Opinion: A private life, a public loss

November 14, 2012


— The sudden resignation of David Petraeus as CIA director over an affair makes me very sad, and quite angry. There’s something wrong with a political system that destroys men of his talent over a very human mistake.

Yes, I know he showed bad judgment and may have considered it a matter of honor to step down. But I think his resignation should have been rejected. Can our system really afford to lose him and upend the CIA, yet again, over such a peccadillo? Do we really have such talent to spare?

Petraeus was not accused of any security breach, and — as the whole world now knows — the affair was discovered only tangentially through another FBI investigation. This is now an unfortunate situation he must resolve with his wife. But why, at a time when the CIA is crucial in anti-terrorism operations, and Petraeus so knowledgeable on Afghanistan, Pakistan, Africa and the Middle East, should the country lose his skills because of a personal matter?

Watching from Cairo, where guns and jihadis are passing through from next door Libya and making the Sinai into a new terrorist nexis, I wonder how Petraeus’ exit will affect the efforts to curb this problem? Or to deal with the influx of jihadis into Syria, or drone attacks in Pakistan, etc. etc.

Who can be surprised that, having served multiple tours in Iraq and Afghanistan over the past decade, under incredible pressure, this disciplined general might have slipped up? Had he compromised security it would be one thing. But if not, why should the whole country pay the price for his marital sin?

The perils of false purity became clear during the impeachment proceedings against President Bill Clinton. Supposedly that mess was precipitated because he lied, but in reality it was a political vendetta. It backfired when many of the legislators who decried the president’s immorality were revealed to have committed similar or worse acts in private.

Shouldn’t we have learned to be wary of penalizing our leaders for sins of the flesh?

News reports say the Director of National Intelligence James R. Clapper asked Petraeus to resign, and he agreed. I don’t know the details. But I do know that even those who criticized Petraeus as overly ambitious recognize the sacrifices he made for his country. My many trips to Iraq left no doubt in my mind that the counterinsurgency strategy he promoted there prevented an even more grisly civil war, and ended the heaviest fighting. In Afghanistan, he did the best possible with the hand he was dealt.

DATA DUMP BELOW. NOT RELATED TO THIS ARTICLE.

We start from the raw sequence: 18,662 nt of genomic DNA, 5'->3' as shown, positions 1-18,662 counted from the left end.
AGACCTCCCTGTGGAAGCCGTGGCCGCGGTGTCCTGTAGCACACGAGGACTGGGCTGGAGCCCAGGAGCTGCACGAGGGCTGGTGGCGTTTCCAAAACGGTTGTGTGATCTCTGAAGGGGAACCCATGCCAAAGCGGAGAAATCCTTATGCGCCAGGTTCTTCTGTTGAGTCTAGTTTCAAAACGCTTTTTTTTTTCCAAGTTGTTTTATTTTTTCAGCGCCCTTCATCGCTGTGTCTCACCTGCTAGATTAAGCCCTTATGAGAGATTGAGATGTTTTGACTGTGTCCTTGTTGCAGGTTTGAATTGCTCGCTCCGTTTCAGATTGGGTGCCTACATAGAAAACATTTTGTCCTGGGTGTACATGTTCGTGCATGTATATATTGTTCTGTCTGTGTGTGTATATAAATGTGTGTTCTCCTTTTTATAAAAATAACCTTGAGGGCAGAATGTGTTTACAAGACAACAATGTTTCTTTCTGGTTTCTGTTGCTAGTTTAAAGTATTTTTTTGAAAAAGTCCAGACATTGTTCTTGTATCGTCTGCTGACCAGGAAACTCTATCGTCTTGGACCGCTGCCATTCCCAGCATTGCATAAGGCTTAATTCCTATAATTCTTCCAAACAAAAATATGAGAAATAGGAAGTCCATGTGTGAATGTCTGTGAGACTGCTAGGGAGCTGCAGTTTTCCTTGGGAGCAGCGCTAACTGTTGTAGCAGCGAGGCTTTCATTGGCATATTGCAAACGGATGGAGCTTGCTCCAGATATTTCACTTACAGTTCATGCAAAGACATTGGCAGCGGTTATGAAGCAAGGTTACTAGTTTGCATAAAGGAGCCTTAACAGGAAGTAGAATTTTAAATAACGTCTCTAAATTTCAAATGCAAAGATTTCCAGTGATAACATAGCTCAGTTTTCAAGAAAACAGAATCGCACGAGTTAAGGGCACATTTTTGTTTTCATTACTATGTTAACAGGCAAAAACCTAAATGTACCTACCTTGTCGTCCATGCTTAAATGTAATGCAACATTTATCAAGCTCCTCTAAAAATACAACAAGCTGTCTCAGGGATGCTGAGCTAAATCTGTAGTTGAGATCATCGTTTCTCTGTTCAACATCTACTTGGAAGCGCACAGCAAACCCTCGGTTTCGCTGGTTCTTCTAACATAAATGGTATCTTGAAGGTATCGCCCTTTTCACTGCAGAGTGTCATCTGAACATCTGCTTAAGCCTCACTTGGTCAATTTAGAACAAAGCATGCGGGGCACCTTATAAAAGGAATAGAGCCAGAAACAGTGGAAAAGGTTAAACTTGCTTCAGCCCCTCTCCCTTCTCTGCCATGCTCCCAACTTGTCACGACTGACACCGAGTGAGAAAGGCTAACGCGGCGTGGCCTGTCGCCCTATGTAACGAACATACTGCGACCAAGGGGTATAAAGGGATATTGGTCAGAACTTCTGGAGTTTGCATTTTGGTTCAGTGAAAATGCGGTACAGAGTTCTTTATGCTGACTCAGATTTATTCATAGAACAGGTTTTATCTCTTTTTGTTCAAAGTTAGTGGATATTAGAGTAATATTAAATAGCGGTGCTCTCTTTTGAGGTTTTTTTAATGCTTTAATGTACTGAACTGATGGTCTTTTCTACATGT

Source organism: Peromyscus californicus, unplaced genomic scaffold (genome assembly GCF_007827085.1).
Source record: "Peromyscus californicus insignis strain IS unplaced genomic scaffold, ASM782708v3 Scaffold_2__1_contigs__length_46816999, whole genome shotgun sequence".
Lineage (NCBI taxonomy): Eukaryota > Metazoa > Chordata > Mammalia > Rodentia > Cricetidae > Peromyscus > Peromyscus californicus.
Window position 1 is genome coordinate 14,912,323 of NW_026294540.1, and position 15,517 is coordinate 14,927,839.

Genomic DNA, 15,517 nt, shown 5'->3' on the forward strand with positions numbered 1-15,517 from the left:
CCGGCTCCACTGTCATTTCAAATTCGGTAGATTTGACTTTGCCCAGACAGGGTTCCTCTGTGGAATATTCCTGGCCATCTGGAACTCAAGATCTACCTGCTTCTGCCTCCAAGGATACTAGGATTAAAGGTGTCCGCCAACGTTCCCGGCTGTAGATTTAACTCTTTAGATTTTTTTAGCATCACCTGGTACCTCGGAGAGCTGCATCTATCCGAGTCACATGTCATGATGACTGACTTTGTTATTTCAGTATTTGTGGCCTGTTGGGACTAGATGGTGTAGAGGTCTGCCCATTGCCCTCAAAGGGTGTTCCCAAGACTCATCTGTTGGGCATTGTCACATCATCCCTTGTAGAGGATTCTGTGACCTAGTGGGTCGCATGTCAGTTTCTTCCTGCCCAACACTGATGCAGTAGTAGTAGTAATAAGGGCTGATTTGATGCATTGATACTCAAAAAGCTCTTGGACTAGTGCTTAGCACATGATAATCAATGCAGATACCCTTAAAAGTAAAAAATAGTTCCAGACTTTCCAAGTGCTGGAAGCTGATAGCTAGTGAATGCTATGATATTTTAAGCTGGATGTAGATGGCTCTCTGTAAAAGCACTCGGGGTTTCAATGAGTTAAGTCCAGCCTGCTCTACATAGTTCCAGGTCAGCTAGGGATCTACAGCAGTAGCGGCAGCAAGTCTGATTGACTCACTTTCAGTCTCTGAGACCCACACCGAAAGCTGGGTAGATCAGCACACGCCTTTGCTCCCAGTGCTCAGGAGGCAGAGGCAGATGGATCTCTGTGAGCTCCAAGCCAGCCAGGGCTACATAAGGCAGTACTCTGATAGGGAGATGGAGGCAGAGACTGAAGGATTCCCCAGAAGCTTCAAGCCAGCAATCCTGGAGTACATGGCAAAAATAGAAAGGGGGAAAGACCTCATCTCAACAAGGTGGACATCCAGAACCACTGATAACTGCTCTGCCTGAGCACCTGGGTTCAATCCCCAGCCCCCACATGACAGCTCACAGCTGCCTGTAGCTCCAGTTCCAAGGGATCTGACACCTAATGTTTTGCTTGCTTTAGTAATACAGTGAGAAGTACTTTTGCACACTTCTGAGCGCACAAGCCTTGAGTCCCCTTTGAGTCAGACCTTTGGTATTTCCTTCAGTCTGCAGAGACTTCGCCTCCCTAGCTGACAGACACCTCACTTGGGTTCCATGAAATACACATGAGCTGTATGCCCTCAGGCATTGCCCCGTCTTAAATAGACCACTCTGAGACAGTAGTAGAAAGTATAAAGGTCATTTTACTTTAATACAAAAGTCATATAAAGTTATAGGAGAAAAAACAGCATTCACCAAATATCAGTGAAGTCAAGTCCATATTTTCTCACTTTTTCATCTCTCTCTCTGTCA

Stephen Kinzer has an op-ed in the New York Times Saturday detailing the serial affairs of Allen Dulles, CIA chief from 1953 to 1961, in the pre-Internet days when such behavior wasn’t reported. Dulles’ compulsive womanizing probably did jeopardize his work, unlike Petraeus’ folly. But reading this piece made me yearn for the days when national leaders were judged on performance, and their private lives remained just that.

— Trudy Rubin is a columnist and editorial board member for the Philadelphia Inquirer.


FlintlockRifle 5 years, 5 months ago

Should have talked to ""SLICK WILLE"" on how to get out of this mess---

colleen behrends 5 years, 5 months ago

They are saying Broadwell, as an intelligence officer in the U.S. Military Reserve, had security clearance to review the documents.

oldbaldguy 5 years, 5 months ago

I have mixed emotions about this. He is a good general but is he non-replaceable? The answer is no. Should private life pecadillos impede public service? Yes and no. If he was still on active duty, he could be court-martialed for adultery. This is just stupid.

Richard Heckler 5 years, 5 months ago

This is the mission of the CIA.

The Project for the New American Century (PNAC) is a neo-conservative think tank with strong ties to the American Enterprise Institute. PNAC's web site says it was “established in the spring of 1997” as “a non-profit, educational organization whose goal is to promote American global leadership.”

PNAC's policy document, “Rebuilding America's Defences,” openly advocates for total global military domination. Many PNAC members held highest-level positions in the George W. Bush administration.

Some PNAC members in prominent government positions.

Dick Cheney Former Vice President

Donald Rumsfeld Former Secretary of Defense

Douglas J. Feith (former) Undersecretary of Defense

I. Lewis Libby Vice President Cheney’s former Chief of Staff and Assistant to the Vice President for National Security Affairs.

Aaron Friedberg Vice President Cheney’s deputy National Security advisor

Robert Zoelick US Deputy Secretary of State

Paula Dobriansky Undersecretary of State

Elliott Abrams Deputy National Security Adviser

Frank Gaffney Pentagon's Defense Policy Board

Fred C. Ikle Pentagon's Defense Policy Board

Eliot A. Cohen Pentagon's Defense Policy Board

Henry S. Rowen Pentagon's Defense Policy Board

William J. Bennett Presidential speech writer

Jeb Bush Former Governor of Florida

Paul Wolfowitz World Bank President

John Bolton Ambassador to the U.N.

Zalmay Khalilzad U.S. ambassador to Iraq



jhawkinsf 5 years, 5 months ago

Simply inserting CIA into the first sentence doesn't make this diatribe any less off topic.

Richard Heckler 5 years, 5 months ago

Both the generals and the women knew they were messing in risky business. All generals can be replaced. Are the sexy looking women double agents? Are sexy women a male weakness?

Hopefully the next general will focus on stopping the violent war and bring the troops home.

The generals involved will skate... the bottom line. Congress and the military will protect them no matter what. Tough talk is PR stuff.

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